Appeals Court Hints at Changes to Trump Gag Order

WASHINGTON, D.C. – A federal appeals court on Monday indicated that it may uphold, albeit with a reduced scope, the gag order placed on former President Donald Trump. The order is linked to a criminal case accusing Trump of conspiring to overturn the results of the 2020 election.

During a two-hour hearing, a three-judge panel expressed doubt towards the argument presented by Trump’s legal team that the gag order infringed upon the former president’s First Amendment rights and his ability to engage in “core political speech.”

The panel from the U.S. Court of Appeals for the D.C. Circuit also suggested the possibility of narrowing the order’s reach. This could potentially permit Trump to publicly criticize special counsel Jack Smith, who is overseeing the federal prosecutions against the former president while keeping in place a ban on disparaging witnesses and court staff.

The hearing is the most recent development in an ongoing legal battle between Trump’s lawyers and Smith’s team over a limited gag order issued last month by Judge Tanya Chutkan. Chutkan’s order prohibited Trump from making public statements that “target” Smith, his staff, court staff, and potential witnesses in the election-subversion case.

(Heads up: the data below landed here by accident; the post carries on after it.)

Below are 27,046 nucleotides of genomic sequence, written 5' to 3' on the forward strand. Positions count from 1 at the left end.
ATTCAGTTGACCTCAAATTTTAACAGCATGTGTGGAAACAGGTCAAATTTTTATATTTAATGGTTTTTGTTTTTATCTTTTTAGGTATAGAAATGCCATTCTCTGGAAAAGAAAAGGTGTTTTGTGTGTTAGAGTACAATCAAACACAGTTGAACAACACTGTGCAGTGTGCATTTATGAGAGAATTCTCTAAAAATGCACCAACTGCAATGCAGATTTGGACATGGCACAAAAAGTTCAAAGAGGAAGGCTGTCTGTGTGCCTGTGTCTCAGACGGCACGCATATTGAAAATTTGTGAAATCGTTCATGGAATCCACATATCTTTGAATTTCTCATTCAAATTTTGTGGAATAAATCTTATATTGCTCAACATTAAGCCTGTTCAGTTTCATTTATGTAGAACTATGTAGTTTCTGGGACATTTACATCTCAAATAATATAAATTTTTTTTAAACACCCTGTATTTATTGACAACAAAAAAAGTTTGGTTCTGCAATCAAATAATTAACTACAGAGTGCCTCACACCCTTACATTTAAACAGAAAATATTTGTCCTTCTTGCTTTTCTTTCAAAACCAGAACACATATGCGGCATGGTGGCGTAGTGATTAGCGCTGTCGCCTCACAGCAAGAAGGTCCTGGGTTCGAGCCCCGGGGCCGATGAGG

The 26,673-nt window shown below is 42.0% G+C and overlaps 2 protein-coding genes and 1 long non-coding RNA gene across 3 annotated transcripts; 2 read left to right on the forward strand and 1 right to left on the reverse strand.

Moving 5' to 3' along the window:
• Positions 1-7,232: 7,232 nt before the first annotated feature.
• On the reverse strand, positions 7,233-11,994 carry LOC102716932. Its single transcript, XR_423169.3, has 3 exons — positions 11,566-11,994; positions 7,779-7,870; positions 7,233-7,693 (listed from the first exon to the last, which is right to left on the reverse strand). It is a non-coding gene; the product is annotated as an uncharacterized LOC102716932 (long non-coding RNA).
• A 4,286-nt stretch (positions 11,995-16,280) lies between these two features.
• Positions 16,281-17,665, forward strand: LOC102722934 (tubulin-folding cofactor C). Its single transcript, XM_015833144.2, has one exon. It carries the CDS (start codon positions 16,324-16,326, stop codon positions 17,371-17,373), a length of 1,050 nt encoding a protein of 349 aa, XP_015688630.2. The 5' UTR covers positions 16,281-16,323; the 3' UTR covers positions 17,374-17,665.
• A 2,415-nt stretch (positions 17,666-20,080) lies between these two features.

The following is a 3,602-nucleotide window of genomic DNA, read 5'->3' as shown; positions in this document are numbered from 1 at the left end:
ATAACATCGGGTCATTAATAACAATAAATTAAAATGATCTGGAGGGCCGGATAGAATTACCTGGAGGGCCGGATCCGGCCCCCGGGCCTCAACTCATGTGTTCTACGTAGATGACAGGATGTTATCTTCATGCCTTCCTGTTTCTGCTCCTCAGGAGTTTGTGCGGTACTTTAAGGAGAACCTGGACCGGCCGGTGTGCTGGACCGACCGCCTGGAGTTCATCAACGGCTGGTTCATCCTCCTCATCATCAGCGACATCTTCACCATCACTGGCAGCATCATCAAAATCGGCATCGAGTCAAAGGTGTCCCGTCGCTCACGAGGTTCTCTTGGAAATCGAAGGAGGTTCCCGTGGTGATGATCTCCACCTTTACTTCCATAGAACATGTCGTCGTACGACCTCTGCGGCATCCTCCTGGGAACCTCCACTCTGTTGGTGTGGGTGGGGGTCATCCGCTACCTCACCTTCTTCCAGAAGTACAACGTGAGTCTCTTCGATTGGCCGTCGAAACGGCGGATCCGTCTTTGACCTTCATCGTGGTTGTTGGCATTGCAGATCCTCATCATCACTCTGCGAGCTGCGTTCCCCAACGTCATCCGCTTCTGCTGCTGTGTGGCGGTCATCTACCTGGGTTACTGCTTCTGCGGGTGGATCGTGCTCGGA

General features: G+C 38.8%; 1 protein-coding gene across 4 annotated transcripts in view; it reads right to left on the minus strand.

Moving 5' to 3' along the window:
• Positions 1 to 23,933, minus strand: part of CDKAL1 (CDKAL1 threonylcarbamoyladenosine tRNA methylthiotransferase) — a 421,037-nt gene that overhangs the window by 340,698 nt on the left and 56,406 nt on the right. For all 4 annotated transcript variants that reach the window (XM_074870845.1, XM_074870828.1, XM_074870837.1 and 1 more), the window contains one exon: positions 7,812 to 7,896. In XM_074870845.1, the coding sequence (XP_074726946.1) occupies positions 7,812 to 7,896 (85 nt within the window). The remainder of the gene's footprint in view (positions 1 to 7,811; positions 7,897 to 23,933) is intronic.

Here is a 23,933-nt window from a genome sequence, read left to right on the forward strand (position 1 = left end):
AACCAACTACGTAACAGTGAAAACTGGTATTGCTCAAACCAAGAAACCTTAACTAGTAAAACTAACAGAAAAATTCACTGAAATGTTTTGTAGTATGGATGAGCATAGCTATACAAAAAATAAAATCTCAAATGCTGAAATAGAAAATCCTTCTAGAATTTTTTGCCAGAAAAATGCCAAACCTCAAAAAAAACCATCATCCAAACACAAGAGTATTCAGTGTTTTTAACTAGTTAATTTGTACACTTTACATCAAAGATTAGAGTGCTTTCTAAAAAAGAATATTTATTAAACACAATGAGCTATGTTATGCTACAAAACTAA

Trump promptly appealed the order, leading the D.C. Circuit to temporarily suspend the gag order while it considered Trump’s legal challenge. The panel, composed of Judges Patricia Millett and Cornelia Pillard, both Obama appointees, and Judge Bradley Garcia, a Biden appointee, has yet to announce a ruling. The Supreme Court can hear appeals from either side.

The judges proposed that a gag order could serve as a preventive measure to protect individuals involved in the case from threats or harassment. They noted that the government had identified a pattern in which individuals targeted by Trump subsequently face harassment from others.

Trump’s lawyer, D. John Sauer, argued that the gag order was unprecedented and set a dangerous precedent for future restrictions on political speech. He suggested that the order would improperly restrict Trump’s speech based on the concern that it might inspire harassment or threats to witnesses.

The panel, however, questioned whether part of the gag order was overly restrictive in limiting Trump’s speech and preventing him from criticizing prosecutors. The panel’s line of questioning suggested a potential endorsement of a narrower gag order that would balance Trump’s free-speech rights with the need for a fair trial.